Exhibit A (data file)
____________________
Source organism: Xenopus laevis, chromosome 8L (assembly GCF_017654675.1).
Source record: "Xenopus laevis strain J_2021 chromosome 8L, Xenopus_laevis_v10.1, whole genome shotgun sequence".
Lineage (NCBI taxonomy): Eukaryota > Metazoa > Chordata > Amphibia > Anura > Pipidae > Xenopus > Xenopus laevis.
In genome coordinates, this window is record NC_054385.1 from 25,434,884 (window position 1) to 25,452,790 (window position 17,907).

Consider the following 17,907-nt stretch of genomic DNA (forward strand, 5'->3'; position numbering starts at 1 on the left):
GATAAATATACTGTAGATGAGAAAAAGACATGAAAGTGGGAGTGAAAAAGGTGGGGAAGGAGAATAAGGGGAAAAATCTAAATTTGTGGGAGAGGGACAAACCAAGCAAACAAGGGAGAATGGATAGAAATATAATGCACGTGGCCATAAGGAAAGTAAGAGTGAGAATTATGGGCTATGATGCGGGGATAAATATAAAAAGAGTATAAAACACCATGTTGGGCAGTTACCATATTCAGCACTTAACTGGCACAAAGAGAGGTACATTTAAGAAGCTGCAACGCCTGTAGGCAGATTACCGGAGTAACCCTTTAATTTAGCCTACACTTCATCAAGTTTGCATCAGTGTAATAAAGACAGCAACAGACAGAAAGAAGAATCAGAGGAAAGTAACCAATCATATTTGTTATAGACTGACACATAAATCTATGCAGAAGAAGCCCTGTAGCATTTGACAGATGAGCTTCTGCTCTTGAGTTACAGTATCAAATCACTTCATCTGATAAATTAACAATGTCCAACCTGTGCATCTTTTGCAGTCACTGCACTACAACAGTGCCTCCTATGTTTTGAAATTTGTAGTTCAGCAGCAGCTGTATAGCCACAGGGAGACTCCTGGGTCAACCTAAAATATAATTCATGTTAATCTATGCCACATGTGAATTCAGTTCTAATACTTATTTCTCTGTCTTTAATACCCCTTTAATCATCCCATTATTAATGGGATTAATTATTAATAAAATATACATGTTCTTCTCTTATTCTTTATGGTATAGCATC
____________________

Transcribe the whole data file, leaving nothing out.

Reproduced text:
Source organism: Xenopus laevis, chromosome 8L (assembly GCF_017654675.1).
Source record: "Xenopus laevis strain J_2021 chromosome 8L, Xenopus_laevis_v10.1, whole genome shotgun sequence".
Lineage (NCBI taxonomy): Eukaryota > Metazoa > Chordata > Amphibia > Anura > Pipidae > Xenopus > Xenopus laevis.
In genome coordinates, this window is record NC_054385.1 from 25,434,884 (window position 1) to 25,452,790 (window position 17,907).

Consider the following 17,907-nt stretch of genomic DNA (forward strand, 5'->3'; position numbering starts at 1 on the left):
GATAAATATACTGTAGATGAGAAAAAGACATGAAAGTGGGAGTGAAAAAGGTGGGGAAGGAGAATAAGGGGAAAAATCTAAATTTGTGGGAGAGGGACAAACCAAGCAAACAAGGGAGAATGGATAGAAATATAATGCACGTGGCCATAAGGAAAGTAAGAGTGAGAATTATGGGCTATGATGCGGGGATAAATATAAAAAGAGTATAAAACACCATGTTGGGCAGTTACCATATTCAGCACTTAACTGGCACAAAGAGAGGTACATTTAAGAAGCTGCAACGCCTGTAGGCAGATTACCGGAGTAACCCTTTAATTTAGCCTACACTTCATCAAGTTTGCATCAGTGTAATAAAGACAGCAACAGACAGAAAGAAGAATCAGAGGAAAGTAACCAATCATATTTGTTATAGACTGACACATAAATCTATGCAGAAGAAGCCCTGTAGCATTTGACAGATGAGCTTCTGCTCTTGAGTTACAGTATCAAATCACTTCATCTGATAAATTAACAATGTCCAACCTGTGCATCTTTTGCAGTCACTGCACTACAACAGTGCCTCCTATGTTTTGAAATTTGTAGTTCAGCAGCAGCTGTATAGCCACAGGGAGACTCCTGGGTCAACCTAAAATATAATTCATGTTAATCTATGCCACATGTGAATTCAGTTCTAATACTTATTTCTCTGTCTTTAATACCCCTTTAATCATCCCATTATTAATGGGATTAATTATTAATAAAATATACATGTTCTTCTCTTATTCTTTATGGTATAGCATC